Perfect for auditioning fabric to use in your next quilt, don't you think?


OK - here's the part I need to be honest.

Tackling fabric stash is not going to be easy, and I don't want to do it alone.

Would you join me?

Simply send me photos as you go along, and I'll also share mine :-)

And if your stash is already taken care of - wanna share some photos to inspired the rest of us?

Simply Email Me  and lets do it :-)

Happy Sewing (and fabric re-stashing)!


P.S. There's a Part Two to this. Find out what happens next...

Three Suspicious Women & a Truck Full of Fabric


Janome DC2150 Beginner Sewing Machine + 15-Piece Presser Feet Set LAST FEW!
Janome DC6050 Quilting Sewing Machine + The Ultimate Feet Set On Sale



You are such a wonderful girl. So many people will benefit from you kindness with your donations.

Hubby and I love op shops. I do volunteer ing at our local hospital in the gift shop. I love knitting and sewing items to sell in there. So I use all my bits and pieces I have collected over the years. I'm now buying materials and wool to use.

I'm retired now but still the day runs out before I get to do the things I want to do. I have my own crafts on the go. You know I feel so sorry for people who say they have nothing to do with their days.

I wish you well with your Fabric Stash Challenge this is one thing I don't have to worry about.

Keep up all the work you go and for your blog posts.

Kind regards Kaye


Hi Shelley

My stash is not fabric but wool

I had already declutteree my life 3 years ago after my house was flooded to just below the ceiling. I had been thinking for quite some time that I needed to get rid of a lot of stuff. It was very liberating to throw it a lot of it away.

However 3 years on I have nearly as much wool as I had before but I knit to give away or sell in a local shop. I too always give unused items to the local op shop. I don't want a garage sale watching people go through my possessions.

Trying not too buy more stuff I don't need but it is Hard



Tackling the stash is so much better for your piece of mind, and your sew-jo. You won’t regret it at all, but you do need to acknowledge that your subconscious will grieve for it for a while.

Like you, I tend to have a “came from nothing” mindset when it comes to possessions. For me, it was grinding poverty as a child, and the constant loss of treasured things to the next child, when I outgrew something. It didn’t matter that I wanted to keep it, it had a use.

I purged my stash over the school holidays, donating 3 clothes baskets of good usable fabric to the local senior school for their textiles classes.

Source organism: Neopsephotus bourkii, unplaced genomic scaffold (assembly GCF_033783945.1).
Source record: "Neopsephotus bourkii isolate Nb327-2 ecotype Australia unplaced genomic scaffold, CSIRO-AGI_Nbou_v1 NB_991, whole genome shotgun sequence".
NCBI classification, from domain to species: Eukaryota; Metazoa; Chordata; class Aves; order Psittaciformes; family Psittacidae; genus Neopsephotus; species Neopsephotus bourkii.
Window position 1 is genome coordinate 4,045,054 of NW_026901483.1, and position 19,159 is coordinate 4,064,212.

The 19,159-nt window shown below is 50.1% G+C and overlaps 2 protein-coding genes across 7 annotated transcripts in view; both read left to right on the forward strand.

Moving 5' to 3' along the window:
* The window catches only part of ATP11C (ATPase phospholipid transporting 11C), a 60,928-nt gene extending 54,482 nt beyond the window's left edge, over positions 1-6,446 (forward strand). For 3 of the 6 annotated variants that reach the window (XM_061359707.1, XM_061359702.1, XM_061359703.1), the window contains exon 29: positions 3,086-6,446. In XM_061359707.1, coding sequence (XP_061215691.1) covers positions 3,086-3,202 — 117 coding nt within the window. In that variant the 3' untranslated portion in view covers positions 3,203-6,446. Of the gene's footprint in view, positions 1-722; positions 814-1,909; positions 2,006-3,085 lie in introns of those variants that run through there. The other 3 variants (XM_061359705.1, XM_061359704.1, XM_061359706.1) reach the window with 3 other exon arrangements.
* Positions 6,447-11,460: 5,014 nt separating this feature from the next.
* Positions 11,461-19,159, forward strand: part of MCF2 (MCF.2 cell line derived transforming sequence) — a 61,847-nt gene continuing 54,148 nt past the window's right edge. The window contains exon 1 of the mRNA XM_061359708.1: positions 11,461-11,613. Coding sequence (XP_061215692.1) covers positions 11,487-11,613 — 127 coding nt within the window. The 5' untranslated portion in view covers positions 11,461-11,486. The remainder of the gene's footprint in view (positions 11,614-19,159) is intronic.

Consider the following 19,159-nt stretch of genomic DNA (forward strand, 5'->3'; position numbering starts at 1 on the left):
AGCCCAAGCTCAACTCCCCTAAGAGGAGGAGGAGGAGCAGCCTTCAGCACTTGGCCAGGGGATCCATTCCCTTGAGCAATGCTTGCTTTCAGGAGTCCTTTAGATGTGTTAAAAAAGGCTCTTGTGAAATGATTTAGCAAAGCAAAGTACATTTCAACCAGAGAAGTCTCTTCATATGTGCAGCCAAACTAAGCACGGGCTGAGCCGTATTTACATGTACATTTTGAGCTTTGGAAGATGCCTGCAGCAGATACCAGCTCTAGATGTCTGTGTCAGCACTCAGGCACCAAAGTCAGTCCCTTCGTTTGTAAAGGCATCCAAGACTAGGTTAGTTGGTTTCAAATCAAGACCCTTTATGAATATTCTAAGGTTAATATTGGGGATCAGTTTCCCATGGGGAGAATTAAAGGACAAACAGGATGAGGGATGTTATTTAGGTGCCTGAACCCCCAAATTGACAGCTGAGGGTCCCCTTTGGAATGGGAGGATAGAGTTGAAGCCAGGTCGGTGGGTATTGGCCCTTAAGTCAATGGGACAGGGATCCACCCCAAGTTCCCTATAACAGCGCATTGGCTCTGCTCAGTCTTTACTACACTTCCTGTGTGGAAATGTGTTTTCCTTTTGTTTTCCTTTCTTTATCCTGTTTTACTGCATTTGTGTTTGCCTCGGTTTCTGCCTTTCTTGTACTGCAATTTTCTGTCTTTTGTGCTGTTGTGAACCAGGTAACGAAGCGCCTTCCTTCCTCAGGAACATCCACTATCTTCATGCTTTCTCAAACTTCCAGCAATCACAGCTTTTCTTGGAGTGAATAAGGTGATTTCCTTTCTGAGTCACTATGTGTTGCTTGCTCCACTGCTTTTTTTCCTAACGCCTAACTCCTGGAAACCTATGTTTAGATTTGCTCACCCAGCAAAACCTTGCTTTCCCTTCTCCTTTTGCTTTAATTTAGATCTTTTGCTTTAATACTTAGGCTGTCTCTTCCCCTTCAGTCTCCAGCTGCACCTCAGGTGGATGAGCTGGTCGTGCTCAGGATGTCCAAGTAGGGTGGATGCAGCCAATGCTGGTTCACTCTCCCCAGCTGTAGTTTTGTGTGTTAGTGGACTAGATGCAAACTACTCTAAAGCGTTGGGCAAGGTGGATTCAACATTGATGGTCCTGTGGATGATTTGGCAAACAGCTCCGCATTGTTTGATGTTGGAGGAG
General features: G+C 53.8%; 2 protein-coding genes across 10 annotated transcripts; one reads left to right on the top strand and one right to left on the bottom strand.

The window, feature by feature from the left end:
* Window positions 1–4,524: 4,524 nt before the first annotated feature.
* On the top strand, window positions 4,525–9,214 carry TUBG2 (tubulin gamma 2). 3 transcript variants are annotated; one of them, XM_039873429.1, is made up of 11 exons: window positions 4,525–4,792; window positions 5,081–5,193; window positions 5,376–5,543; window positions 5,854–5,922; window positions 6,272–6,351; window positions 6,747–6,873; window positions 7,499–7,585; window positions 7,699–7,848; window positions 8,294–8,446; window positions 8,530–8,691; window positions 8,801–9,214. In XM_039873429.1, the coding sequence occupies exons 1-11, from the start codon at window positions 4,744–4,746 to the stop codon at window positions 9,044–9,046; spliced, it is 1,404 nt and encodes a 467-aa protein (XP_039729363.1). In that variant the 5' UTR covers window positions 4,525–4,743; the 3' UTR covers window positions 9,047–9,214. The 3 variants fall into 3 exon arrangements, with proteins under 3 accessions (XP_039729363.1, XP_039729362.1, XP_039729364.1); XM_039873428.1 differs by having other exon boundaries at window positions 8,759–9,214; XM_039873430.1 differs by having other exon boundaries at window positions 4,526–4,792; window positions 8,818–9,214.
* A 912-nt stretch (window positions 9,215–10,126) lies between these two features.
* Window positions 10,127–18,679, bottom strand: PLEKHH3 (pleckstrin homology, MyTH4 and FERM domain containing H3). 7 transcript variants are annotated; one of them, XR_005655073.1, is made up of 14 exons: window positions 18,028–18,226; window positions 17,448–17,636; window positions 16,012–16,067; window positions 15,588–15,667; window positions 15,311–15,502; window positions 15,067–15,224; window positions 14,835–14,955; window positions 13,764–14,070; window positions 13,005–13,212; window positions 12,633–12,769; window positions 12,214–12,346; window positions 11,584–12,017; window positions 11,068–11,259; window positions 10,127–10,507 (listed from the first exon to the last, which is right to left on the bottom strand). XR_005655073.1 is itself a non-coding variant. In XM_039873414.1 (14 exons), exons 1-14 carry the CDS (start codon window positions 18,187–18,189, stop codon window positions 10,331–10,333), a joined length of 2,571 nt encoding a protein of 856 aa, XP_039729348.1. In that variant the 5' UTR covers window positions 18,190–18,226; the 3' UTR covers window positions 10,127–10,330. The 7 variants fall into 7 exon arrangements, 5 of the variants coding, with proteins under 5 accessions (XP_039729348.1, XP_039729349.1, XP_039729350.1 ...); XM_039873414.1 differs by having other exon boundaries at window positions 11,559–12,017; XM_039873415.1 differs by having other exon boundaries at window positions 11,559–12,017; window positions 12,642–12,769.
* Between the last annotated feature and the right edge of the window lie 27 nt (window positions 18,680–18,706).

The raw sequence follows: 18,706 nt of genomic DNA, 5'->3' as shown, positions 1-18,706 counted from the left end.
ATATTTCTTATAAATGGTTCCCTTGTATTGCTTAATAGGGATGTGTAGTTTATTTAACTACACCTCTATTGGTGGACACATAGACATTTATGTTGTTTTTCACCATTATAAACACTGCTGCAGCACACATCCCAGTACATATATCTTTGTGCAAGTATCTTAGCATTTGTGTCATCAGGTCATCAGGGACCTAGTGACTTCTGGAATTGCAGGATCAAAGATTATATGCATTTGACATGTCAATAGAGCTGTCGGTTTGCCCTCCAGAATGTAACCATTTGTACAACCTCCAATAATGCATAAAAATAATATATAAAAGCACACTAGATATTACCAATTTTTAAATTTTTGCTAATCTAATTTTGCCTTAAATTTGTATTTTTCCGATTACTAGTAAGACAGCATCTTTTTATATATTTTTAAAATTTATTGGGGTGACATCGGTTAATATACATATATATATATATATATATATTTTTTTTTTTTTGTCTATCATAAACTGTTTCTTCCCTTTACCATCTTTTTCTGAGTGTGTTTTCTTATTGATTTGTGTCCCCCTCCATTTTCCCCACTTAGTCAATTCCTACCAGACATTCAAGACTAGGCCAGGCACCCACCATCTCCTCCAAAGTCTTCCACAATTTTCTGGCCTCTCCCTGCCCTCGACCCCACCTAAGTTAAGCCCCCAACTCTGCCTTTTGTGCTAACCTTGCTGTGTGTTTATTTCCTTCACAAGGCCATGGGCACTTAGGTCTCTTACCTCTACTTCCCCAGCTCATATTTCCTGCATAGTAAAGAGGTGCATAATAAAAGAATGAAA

Be aware though, of other’s efforts to sabotage (not purposely of course). A friend asked me to help sort his late wife’s stash, and then insisted that I bring home a large pile of fabric from her stash. This is fabric I didn’t choose, don’t have a purpose for, and is not really in my style. Every time I walk into my sewing room, it looks at me, unloved and dejected …. and it has killed my sew-jo. I know I have to move it on, but I am aware that on one level, my friend is expecting to see items made in it, and so I am frozen.

I will get there though ….. so here is a photo of my tidied stash to help you along.



I'm with you on this. I have a sewing room I can't get into because not only does it have all my sewing & other craft goodies but also has been used as a general dumping ground. Both my parents died in the last 2 years & I'm sorting out their belongings. Mum was a dressmaker & had an enormous fabric stash, plus all the off cuts from years ago. I have emptied several boxes & green garbage bags of fabric & haven't made a dent on the pile. Seriously there's fabric from 1970. I know because I used it for a school project when I was 15. The next big question for science is "Is hoarding genetic?"

In our destashing we must not forget PATTERNS.

Good luck I think we're going to need it

Lyn Lowcock

Ps There's always storage units!


OMG your mother sounds just like me with my daughter. Have boxes of perfectly good clothes that she no longer wants. Why Have I got them? Because I said they are

Too good to just get rid of and could sell on gumtree or ebay. BUT have I done it in the last 2 years? NO, So after reading your story I am going to put them in a bag to

go to various opshops etc. I have been going through my cupboards one by one to clear things out. Amazing what you find.

My fabric stash is not quite as large. Have just worked by Christmas fabric down into placemats that one of our quilting shops supplies to a nursing home and rehabilition

Hospital for residence and patients at Christmas time.

Love reading your stories.



Thanks Shelley, love this article.



Dear Shelley,

Thank you for all the wonderful inspiration and tips in this email and we loved the video; have a great week!




Thanks for your story Shelley,

Yes I can relate to the immigrant story. I also volunteer at an Op-Shop & usually bring something home. But I am getting better at bringing stuff back. Lovely to hear from you.

Cheers, Michelle